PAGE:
Child support is on the table until the child turns 18. You may also be entitled to retroactive child support for the three years immediately prior to the date you file your claim for child support, so I would advise you to file as soon as possible. Also, your new husband's income is not relevant to whether or not you are entitled to child support, nor will it be considered in setting the amount you are owed. Consult with a family law attorney to be sure you cover all of you basesSee question
I and my wife were married overseas in our home country. We never registered our marriage in US. We are talking about divorce now. Should we go back to our home country to get divorced?
If you were properly and legally married in your home country, then your marriage most likely recognized in the U.S. Further, if you have lived in NC for at least six months, then you may file your divorce in NC. I would advise at least consulting with an attorney prior to filing your divorce just to be sure you are not missing any issues that need to be addressed.See question
my husband has been out of the house for a month and a half and he refuses to help me with any bills
You need to speak with a family law attorney as soon as possible. If he has left you with no money and no way to pay your bills, you may be entitled to emergency support. What you should be asking about right now is post separation support. Alimony will come later.See question
Husband and I share ownership of a timeshare. We divorced in 2013 with understanding that I could use timeshare when he was not using. Nothing about property was mentioned in divorce. He remarried in 2014 and now wants me to sign over deed to t...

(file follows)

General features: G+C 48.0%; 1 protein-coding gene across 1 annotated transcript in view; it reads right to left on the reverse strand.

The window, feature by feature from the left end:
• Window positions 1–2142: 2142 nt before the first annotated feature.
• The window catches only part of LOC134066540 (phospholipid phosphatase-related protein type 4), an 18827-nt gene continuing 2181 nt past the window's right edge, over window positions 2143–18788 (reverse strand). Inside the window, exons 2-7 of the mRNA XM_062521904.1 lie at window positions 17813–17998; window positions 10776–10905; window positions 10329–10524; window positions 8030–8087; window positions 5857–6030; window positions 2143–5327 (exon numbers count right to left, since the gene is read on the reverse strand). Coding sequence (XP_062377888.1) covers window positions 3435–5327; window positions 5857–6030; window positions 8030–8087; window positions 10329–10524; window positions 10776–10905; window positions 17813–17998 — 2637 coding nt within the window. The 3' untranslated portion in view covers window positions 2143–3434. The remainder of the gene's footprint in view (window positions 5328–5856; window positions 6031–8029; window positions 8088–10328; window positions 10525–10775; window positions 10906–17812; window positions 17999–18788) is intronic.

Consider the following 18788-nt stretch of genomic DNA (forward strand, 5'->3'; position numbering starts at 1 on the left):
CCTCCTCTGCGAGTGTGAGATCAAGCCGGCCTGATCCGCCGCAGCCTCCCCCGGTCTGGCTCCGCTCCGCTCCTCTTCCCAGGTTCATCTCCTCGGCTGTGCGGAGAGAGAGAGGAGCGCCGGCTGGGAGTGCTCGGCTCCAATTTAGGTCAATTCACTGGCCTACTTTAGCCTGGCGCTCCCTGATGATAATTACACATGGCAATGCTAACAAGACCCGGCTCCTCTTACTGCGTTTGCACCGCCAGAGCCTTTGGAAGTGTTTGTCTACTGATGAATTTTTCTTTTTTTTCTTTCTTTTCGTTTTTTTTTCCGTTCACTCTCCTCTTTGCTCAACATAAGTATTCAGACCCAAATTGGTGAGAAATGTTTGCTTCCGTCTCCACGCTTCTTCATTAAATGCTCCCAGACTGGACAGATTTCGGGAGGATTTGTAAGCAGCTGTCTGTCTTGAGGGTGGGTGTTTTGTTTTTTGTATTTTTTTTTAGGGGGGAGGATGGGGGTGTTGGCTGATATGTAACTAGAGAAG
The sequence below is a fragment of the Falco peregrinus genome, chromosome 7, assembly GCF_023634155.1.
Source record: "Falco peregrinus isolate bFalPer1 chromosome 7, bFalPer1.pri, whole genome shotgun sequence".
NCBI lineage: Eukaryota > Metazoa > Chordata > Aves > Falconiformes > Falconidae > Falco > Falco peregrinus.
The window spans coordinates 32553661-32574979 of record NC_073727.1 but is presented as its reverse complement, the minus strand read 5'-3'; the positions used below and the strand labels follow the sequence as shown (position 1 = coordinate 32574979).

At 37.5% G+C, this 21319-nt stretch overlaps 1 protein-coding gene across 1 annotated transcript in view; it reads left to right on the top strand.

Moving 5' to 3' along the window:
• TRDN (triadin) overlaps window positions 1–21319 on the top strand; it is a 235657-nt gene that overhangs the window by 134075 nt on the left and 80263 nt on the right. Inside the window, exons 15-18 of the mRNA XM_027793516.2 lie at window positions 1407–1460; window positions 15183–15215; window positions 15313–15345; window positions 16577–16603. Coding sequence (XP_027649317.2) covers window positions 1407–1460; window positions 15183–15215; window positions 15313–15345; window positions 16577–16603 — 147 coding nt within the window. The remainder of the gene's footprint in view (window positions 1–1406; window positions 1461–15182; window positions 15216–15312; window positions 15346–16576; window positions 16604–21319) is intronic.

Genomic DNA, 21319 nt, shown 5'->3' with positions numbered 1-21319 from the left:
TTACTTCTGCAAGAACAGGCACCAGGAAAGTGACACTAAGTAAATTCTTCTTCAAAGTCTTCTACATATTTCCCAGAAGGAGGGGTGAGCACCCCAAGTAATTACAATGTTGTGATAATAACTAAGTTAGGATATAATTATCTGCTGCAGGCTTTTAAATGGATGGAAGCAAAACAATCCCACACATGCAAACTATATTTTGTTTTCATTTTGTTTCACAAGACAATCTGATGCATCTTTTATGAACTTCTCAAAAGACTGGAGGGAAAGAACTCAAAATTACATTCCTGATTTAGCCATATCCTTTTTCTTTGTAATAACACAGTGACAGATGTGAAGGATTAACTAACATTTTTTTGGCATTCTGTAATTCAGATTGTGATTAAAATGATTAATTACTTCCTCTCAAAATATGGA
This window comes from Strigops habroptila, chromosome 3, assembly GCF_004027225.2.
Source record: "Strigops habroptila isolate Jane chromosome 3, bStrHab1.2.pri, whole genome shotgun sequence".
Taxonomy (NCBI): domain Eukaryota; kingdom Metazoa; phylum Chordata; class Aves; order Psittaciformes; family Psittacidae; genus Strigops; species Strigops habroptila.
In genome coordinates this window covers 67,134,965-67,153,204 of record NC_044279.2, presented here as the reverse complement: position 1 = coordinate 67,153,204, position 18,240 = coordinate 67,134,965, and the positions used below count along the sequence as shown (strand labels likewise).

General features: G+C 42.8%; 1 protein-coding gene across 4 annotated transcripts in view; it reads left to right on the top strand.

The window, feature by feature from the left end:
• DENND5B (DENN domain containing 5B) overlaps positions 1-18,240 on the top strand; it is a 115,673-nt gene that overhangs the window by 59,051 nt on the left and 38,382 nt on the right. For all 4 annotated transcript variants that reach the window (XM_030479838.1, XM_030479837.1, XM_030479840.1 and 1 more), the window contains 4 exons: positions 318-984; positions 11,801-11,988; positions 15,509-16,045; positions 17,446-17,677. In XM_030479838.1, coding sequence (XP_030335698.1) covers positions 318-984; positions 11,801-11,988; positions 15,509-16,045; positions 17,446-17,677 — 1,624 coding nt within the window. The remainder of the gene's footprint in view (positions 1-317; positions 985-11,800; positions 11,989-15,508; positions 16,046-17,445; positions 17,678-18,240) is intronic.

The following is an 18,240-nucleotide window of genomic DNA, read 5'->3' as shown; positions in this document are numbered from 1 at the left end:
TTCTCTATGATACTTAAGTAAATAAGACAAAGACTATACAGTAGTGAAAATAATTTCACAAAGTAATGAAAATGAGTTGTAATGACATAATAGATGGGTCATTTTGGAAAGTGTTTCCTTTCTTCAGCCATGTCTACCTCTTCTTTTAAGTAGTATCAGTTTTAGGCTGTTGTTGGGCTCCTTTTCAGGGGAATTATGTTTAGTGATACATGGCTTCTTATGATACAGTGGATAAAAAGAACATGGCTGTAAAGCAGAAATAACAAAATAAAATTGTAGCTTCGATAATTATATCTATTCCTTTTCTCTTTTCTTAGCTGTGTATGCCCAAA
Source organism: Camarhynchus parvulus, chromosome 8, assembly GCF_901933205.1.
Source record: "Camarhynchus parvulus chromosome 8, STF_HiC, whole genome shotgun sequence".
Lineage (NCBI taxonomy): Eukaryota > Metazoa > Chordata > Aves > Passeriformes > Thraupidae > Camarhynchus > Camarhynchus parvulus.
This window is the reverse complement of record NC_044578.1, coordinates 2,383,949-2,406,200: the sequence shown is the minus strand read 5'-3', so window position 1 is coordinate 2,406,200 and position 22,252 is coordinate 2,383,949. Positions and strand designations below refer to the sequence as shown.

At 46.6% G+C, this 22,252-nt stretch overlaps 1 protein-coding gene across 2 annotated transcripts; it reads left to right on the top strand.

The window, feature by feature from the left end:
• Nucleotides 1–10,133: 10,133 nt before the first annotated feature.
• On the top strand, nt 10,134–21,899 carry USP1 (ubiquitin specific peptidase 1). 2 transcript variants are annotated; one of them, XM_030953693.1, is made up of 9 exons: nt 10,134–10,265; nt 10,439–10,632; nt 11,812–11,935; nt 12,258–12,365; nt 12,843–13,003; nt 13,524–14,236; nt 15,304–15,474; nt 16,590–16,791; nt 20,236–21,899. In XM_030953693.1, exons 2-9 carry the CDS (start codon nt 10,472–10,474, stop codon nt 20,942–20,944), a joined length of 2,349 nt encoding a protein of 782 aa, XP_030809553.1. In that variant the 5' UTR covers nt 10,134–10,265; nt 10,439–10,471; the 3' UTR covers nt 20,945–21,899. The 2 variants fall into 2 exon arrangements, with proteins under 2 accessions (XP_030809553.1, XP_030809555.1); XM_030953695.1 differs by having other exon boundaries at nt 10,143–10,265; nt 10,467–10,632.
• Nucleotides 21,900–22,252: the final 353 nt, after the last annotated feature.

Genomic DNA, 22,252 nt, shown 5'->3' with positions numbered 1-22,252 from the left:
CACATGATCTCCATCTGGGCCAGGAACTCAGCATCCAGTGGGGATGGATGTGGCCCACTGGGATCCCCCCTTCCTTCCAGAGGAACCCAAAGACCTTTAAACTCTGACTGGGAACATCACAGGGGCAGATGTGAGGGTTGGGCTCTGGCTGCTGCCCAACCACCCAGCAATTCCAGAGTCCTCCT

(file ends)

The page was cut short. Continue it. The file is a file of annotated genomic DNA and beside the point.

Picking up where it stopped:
I agree with Ms. Bellingrath in that you are under no obligation to sign over your share to your husband and his new wife, and you should not sign anything without having an attorney read it and explain your rights first. Assuming the timeshare is located in NC, you had a tenancy by the entirety during the marriage, but upon divorce your tenancy converted to a tenancy in common. This means that should the two of you not agree on how to move forward either of you could sue for partition. However, you did not mention in what state the timeshare is located, and that could make a difference as to your specific rights.See question
filing a motion thus hindering child emancipation. A year later Im still paying child support for my son who is emancipated and in college. He is in VA.
If I understand you correctly, you are paying a child support arrearage, not current child support. If you were ordered to pay an arrearage, you are required to pay the required amount until paid in full as you failed to pay it when it was due, owed and needed. With regards to the arrearage, it does not matter that your child is no longer a minor.See question
My boyfriend was recently charged with domestic violence and communicating a threat by his ex-wife. I was witness to the entire interaction, as was her former boyfriend. What was reported to the police is in all honesty the exact opposite of what ...
I agree with Ms. Haas. The best thing you, and any other witnesses, can do is to show up at the hearing and testify on his behalf. If you are able to give credible evidence that the incident did not occur as the alleged victim claims, your boyfriend has a shot at prevailing. Good luck.See question